The Rosamund Street shop, which was located close to the canal, sold cameras, film and other provisions and housed a darkroom where Ernie and his staff developed photos. Ernest was also a photographer-for-hire and his studio where he carried out photo shoots was located in the rear of the shop. Prior to being a camera shop, it was a junk shop run by an old lady known to the residents of the area as "Mucky Alice".
In June 1969, with business booming, Ernest hired Emily Nugent as his assistant and Ena Sharples as caretaker, providing the latter with accommodation in the upstairs flat. Ena served Ernie well until May 1971 when she left to take up an equivalent post at the Community Centre. In January 1970, Ernest's landlord Willie Piggott granted him permission to have the studio converted into two rooms. Piggott attempted to blackmail Emily into finding out Fairclough and Langton's tender for a student hostel contract by threatening not to renew the shop's lease. Emily grudgingly spied for Piggott, betraying Len Fairclough and Ray Langton, before confessing her actions to the men. Len and Ray were sympathetic and sold their low-cost materials to Roscoe & Pitts, allowing the latter to undercut Piggott.
1975 was a bad year for the shop as Ernest was forced to close the studio after a 30% rates increase. A year later, Ernie's accountant Arnold Pettifer delivered the terms of the new lease with the news that the landlord was trebling his rent. Ernie considered finding new premises but, disheartened after being turned down for a bank loan, he took Pettifer's advice and went into liquidation. He and Emily cleared out the shop on 21st July 1976.
The Camera Shop was robbed twice. In July 1969, Cliff Stone broke in during the night and stole the petty cash. He was carrying the £74 he'd previously stolen from a post office, which when confronted by Ena he said were his savings that he’d deposited on the premises some time before when it was a junk shop. He was arrested by Cyril Turpin the following day. In July 1970, while putting up shelves on behalf of Fairclough and Langton Frank Bradley and Judd Johnson stole a £30 camera from the shop. Ray retrieved the camera when the men let slip where it was.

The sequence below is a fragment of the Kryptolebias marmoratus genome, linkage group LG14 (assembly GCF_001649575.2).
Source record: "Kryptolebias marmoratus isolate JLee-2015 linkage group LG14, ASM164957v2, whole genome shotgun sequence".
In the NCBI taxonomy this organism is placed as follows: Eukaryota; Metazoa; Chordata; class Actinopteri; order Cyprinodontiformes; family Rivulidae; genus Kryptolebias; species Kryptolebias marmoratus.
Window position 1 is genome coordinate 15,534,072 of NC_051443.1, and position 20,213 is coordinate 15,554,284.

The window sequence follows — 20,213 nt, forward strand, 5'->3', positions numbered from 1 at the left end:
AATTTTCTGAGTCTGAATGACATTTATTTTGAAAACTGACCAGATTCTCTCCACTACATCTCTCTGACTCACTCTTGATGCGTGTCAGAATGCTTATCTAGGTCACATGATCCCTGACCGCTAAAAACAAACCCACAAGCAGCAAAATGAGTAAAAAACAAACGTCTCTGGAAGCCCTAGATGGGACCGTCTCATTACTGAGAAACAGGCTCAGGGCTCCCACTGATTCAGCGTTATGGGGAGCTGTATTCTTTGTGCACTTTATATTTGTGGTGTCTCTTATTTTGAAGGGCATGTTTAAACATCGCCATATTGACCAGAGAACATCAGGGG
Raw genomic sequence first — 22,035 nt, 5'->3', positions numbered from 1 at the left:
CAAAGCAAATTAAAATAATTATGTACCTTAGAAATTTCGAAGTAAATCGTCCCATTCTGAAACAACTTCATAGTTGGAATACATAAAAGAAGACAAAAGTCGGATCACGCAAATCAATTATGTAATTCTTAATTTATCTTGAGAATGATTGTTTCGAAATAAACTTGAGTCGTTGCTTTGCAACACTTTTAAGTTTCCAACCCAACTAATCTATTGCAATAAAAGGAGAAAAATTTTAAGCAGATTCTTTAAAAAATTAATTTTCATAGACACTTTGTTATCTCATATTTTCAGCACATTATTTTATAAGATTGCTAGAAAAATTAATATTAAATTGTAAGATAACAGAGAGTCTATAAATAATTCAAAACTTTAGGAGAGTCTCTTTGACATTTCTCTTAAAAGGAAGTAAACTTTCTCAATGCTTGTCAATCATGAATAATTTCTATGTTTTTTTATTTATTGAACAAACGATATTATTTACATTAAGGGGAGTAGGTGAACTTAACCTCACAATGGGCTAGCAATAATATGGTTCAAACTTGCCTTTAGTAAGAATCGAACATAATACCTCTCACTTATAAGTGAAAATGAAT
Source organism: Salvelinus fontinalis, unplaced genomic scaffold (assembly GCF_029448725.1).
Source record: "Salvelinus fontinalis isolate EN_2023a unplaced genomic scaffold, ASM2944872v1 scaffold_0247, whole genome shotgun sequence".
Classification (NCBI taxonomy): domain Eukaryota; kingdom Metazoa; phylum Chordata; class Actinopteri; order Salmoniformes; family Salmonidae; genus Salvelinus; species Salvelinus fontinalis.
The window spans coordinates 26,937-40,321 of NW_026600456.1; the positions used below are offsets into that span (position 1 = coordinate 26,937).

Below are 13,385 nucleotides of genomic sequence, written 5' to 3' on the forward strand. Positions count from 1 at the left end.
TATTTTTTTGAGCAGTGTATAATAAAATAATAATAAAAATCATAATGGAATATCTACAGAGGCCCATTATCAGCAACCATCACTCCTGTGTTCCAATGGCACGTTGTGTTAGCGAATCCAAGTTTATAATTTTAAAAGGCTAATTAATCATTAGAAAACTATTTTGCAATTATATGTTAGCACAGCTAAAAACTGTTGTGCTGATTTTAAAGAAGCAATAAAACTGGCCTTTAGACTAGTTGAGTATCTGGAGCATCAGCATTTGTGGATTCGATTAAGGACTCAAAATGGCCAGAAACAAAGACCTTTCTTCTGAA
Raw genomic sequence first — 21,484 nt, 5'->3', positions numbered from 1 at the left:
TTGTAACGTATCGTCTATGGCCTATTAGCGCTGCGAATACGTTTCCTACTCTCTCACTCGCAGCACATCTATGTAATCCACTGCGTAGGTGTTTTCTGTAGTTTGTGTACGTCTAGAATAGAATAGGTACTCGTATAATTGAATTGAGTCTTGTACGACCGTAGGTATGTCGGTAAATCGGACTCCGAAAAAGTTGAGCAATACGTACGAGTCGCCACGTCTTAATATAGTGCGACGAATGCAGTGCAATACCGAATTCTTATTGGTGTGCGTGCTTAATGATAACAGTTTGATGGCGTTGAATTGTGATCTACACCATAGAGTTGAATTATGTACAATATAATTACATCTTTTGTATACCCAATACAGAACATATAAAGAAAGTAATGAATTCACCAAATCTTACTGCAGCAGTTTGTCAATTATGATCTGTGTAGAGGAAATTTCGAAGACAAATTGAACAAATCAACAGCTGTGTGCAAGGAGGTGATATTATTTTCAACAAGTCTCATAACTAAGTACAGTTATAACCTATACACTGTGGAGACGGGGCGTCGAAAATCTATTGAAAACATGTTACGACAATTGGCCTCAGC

Ernest was also a photographer-for-hire, having caught the bug from his father George Bishop who'd started out in the trade with just £50 and an old German camera.
Until 1975, the shop housed a studio where he conducted photo shoots. He was often called into action at weddings but his eye for the unconventional was also recognised; in July 1969, he won a prize for his photograph of Ena Sharples which he entered in a competition in the "Exotic and Bizarre Studies" category.
In October 1971, Ernest undertook an engagement for Willie Piggott, taking photos for travel brochures on the continent. While in Spain, Ernie was caught adjusting model Karen Spencer's bra strap by the police and charged with offending against the public morality. He was eventually released, charges dropped, and completed the assignment in Malta and Holland before making his return to Weatherfield. From then on, the firm only worked with fully-clothed models, with one exception: in April 1973, Emily photographed Terry Slade's strippers, a job Ernie had refused on moral grounds.
That same month, Ernest took on Rita Littlewood as a rep, interesting new parents in having child portraits taken. Rita showed promise by getting six orders with eight possibles on her first day but these were then cancelled by the wives of the husbands she'd spoken to. Rita stayed on at the shop until June that year when she left to run The Kabin. The following November, Ernie hired Andy Simpson as an amateur photographer part-time on £10 a week.
- Ernest Bishop (Owner)
- Emily Nugent/Bishop (Assistant/co-owner, 1969-1976)
- Andy Simpson (Photographer, 1974-1975)
- Rita Littlewood (Sales rep, 1973)
- Ena Sharples (Caretaker, 1969-1971)